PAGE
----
How does a capitalist corporation get by in this increasingly socialistic society of ours?
If you really want to know the answer to that question, ask Lego Corporation, which released its latest film about a week ago. The thing minted $70 million it its first few days. How?
By depicting capitalists as bad, bad people and capitalism itself as oppressive.
The Weekly Standard writes:
“Never before in history have liberal clichés about the evils and the rapacity of capitalism been combined so ironically as they are in The Lego Movie… a film in which a character called President Business (also known as Lord Business) has totalitarian control over the moods and thoughts of every character and intends to destroy the world in a few days’ time.”
Hmmm… Kinda sounds exactly like socialism, right?
Totally! And Lego’s executives have to know that. They’re not stupid. They’re just sellouts. Very business savvy ones.
Not following? Read on…
“The critics who like The Lego Movie – and that is most of them… have fallen over themselves to remark on its ‘subversive’ qualities,” The Weekly Standard continues. “By this they mean that though it may have been made by major multinational conglomerates, it somehow manages, without those conglomerates knowing it, to blow the whistle satirically on their soul-deadening conformist hypnosis.”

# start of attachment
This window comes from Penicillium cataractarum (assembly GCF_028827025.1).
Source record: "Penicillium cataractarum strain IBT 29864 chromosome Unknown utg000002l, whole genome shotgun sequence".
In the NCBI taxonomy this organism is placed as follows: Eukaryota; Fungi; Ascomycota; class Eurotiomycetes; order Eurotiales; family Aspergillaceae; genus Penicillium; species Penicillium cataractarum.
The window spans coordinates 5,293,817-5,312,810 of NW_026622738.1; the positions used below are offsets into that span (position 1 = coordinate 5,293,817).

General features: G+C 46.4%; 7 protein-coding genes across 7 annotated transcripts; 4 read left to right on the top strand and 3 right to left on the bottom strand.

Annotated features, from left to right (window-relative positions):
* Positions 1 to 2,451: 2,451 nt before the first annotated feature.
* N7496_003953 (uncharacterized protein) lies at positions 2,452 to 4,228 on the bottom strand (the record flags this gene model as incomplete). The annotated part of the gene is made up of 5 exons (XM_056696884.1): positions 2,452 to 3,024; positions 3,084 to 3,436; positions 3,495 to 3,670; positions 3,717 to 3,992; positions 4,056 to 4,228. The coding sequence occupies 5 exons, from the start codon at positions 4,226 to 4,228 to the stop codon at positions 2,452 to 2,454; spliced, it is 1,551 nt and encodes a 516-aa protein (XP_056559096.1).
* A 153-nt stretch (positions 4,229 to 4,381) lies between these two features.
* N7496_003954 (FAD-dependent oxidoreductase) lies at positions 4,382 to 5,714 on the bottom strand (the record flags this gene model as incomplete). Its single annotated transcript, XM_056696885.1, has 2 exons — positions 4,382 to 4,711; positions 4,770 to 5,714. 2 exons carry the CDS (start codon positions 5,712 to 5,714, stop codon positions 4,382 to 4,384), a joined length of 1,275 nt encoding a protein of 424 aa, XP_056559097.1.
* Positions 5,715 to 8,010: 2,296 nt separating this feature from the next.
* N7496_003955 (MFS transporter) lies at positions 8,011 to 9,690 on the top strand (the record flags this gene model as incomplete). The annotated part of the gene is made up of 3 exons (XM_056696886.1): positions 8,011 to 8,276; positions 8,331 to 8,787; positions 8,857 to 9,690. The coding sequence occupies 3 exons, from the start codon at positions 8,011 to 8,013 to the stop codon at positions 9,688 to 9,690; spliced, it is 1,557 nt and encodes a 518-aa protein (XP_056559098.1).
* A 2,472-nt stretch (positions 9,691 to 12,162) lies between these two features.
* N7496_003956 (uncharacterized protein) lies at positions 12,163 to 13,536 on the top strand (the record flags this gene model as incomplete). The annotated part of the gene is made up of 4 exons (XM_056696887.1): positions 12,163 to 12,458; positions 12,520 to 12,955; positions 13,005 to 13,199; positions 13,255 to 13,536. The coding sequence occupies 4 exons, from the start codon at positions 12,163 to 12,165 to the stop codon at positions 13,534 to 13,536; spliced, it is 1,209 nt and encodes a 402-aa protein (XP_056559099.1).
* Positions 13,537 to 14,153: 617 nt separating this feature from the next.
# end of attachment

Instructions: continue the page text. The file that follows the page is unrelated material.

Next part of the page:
Little do those idiot critics know that Lego is playing them for all they’re worth, which is a lot.
You see, those critics have a lot of sway when it comes to how much films gross at the box office. Their good opinion can make a movie, and their bad opinion can break one. And since they all think they’re socialists, they’re going to give socialist propaganda better reviews.
Realizing this, Lego ditched its previous plots – which basically went unnoticed at the box office – and shoved every single stupid rant against capitalism into a single reportedly entertaining movie.
The result? Instant success! The critics love it!
In the long run, appeasing the socialists isn't going to do anyone any good, but in the short-term, Lego is laughing all the way to the bank.